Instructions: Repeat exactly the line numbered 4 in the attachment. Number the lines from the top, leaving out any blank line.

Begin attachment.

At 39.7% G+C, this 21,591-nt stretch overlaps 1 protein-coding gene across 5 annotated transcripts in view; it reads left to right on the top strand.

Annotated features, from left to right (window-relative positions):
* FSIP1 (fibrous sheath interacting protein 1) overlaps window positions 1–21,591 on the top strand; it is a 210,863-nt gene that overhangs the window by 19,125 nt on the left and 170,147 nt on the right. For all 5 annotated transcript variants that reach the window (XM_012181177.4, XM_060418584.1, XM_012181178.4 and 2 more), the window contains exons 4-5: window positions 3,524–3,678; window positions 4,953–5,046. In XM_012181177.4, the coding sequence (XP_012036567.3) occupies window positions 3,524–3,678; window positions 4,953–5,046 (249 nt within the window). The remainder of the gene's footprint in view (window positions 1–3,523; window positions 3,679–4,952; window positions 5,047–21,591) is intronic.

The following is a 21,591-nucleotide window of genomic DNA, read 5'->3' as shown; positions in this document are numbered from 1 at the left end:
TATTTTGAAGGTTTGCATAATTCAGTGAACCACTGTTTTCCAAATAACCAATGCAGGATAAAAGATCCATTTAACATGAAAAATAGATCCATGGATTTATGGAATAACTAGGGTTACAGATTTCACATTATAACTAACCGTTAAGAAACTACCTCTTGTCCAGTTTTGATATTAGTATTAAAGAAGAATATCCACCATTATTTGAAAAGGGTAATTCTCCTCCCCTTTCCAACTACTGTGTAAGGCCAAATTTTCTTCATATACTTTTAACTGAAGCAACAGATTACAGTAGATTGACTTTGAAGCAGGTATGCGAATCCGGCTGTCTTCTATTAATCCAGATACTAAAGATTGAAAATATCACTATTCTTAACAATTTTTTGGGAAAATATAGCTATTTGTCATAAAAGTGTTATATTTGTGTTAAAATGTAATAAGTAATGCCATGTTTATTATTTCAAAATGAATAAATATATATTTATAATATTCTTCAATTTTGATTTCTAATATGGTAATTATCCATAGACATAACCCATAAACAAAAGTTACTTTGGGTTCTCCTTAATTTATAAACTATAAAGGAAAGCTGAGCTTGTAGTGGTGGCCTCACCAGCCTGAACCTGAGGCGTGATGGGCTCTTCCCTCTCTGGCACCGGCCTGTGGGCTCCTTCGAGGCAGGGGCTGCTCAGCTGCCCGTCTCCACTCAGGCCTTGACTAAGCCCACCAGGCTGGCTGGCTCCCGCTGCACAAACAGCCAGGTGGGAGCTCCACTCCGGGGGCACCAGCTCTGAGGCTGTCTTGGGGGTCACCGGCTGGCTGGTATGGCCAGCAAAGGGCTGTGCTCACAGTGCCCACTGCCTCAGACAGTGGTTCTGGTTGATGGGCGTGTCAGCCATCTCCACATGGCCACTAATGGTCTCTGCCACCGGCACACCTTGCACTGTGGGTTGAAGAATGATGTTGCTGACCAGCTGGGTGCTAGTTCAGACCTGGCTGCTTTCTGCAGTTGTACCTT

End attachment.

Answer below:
The following is a 21,591-nucleotide window of genomic DNA, read 5'->3' as shown; positions in this document are numbered from 1 at the left end: